Young Australian adults' knowledge and beliefs about organ donation
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Context-Limited studies, particularly in Australia, are aimed at understanding young people's beliefs about organ donation. Identification of such beliefs may serve to increase donation decision registration and decision discussion rates among this age cohort. Objectives-To examine young adults' knowledge about organ donation and to use a theory of planned behavior framework to determine the differences in behavioral, normative, and control beliefs between young adults who had and those who had not registered and discussed their organ donation decision with family or significant others. Participants-Australian university students (N=233) completed a questionnaire assessing knowledge about the organ donation process and beliefs related to organ donation decision registration and decision discussion. Results-Young adults demonstrated knowledge deficits about the support of Western religious denominations for organ donation and the circumstances surrounding donation. Unregistered donors were more likely to focus on the costs of registering; however, no belief-based differences for decision discussion emerged. Young adults who had registered and discussed their decision were more likely to believe that family members and friends thought they should do so. Lack of motivation was reported as preventing registering and discussing, and uncertainty about how and when to raise the topic prevented young adults discussing their donation decision. Conclusions-Understanding of young adults' knowledge and beliefs enables the development of strategies encouraging donation decision registration and donation decision discussion with family or significant others, thereby increasing the likelihood that the donor's wishes will be carried out.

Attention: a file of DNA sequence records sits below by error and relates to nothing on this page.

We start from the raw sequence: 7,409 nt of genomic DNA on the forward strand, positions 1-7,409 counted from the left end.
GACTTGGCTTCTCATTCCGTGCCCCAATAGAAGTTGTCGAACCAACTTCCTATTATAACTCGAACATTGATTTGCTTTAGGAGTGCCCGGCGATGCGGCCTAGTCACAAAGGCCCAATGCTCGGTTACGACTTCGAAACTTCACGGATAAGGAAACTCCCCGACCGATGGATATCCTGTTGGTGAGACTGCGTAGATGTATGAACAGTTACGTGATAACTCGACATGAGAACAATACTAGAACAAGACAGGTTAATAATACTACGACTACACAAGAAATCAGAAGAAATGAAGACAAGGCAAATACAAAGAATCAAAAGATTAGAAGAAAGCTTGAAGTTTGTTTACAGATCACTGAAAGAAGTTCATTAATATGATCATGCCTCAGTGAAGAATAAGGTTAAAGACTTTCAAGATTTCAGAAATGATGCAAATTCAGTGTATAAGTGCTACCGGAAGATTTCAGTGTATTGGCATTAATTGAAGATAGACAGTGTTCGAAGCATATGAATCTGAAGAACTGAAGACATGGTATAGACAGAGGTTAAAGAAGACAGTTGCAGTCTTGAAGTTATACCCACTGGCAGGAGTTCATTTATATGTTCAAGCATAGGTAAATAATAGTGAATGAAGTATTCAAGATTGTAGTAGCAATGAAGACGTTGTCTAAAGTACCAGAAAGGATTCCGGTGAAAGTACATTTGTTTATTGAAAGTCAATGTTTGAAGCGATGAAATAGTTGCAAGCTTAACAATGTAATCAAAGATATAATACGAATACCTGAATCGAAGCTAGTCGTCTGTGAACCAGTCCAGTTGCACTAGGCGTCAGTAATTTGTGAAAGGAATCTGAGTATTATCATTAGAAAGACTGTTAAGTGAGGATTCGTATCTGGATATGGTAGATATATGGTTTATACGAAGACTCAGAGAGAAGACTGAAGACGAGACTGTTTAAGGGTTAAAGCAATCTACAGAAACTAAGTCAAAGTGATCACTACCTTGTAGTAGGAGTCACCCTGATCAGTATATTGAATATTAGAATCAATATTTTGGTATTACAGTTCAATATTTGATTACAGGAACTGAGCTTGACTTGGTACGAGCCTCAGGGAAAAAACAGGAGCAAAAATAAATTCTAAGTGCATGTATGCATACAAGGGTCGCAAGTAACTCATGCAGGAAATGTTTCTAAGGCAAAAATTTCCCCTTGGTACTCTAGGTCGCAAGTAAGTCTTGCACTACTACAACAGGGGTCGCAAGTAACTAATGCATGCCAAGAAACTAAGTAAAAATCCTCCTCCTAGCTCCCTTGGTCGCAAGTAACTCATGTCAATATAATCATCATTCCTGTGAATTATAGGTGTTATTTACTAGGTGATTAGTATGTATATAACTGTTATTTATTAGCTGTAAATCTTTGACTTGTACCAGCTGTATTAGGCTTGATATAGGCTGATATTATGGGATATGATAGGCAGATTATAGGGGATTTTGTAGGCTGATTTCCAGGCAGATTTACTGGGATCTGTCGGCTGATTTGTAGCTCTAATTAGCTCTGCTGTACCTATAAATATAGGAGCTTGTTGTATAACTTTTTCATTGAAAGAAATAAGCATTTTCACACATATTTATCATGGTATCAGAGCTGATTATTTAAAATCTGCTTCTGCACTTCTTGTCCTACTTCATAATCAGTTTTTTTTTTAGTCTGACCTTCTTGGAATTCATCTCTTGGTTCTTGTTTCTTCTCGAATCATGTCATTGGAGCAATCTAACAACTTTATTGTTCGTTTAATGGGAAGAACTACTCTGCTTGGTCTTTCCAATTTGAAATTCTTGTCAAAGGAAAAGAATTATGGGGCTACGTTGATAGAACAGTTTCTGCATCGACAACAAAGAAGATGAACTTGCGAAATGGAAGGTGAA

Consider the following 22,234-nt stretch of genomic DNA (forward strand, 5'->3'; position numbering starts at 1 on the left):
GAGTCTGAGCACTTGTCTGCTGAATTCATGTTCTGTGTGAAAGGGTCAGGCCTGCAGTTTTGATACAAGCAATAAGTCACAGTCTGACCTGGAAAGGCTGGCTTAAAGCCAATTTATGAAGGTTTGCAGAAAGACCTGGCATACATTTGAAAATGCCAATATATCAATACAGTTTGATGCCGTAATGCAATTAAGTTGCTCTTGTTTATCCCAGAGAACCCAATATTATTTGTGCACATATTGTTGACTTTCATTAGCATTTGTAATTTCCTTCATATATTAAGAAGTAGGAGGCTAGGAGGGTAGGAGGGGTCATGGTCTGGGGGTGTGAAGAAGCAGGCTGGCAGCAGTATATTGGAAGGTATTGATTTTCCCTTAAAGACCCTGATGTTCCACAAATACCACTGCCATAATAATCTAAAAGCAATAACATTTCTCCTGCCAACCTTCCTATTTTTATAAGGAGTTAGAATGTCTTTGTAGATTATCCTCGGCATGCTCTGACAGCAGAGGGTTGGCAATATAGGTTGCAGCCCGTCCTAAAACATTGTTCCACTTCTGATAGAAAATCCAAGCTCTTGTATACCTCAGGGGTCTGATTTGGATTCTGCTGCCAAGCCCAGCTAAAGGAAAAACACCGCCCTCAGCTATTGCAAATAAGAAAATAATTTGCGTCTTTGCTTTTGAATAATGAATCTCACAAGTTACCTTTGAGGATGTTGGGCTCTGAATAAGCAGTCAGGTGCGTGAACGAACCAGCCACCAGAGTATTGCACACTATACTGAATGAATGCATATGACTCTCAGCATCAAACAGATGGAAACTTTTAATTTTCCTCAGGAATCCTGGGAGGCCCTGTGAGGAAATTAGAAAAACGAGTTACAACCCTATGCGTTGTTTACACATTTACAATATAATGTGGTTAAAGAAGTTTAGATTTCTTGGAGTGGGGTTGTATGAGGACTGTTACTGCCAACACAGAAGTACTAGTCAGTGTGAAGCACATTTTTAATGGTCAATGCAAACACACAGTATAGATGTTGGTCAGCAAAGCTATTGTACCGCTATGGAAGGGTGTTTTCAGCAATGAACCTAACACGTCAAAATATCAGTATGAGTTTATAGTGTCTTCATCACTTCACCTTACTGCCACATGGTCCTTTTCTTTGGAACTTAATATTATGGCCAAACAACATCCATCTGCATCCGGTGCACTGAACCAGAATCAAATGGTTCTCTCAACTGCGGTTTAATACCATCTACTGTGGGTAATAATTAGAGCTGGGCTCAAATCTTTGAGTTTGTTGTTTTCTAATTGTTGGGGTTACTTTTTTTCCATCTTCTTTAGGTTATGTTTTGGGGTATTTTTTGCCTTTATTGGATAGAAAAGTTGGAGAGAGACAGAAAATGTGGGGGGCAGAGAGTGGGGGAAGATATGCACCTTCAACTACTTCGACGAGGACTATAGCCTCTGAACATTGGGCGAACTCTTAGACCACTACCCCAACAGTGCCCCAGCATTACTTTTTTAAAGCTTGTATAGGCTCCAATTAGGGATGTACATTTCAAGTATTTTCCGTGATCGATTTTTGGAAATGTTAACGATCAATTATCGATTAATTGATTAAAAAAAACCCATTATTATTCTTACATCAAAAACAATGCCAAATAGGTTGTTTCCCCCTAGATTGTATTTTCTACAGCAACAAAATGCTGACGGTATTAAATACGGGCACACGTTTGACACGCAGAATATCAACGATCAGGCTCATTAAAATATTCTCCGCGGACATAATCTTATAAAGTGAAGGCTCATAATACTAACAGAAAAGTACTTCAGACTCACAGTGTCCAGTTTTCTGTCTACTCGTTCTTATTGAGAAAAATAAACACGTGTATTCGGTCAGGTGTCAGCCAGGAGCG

Progress in Transplantation
© 2007 North American Transplant Coordinators Organization. The attached file is reproduced here in accordance with the copyright policy of the publisher. Please refer to the journal's website for access to the definitive, published version.
Health, Clinical and Counselling Psychology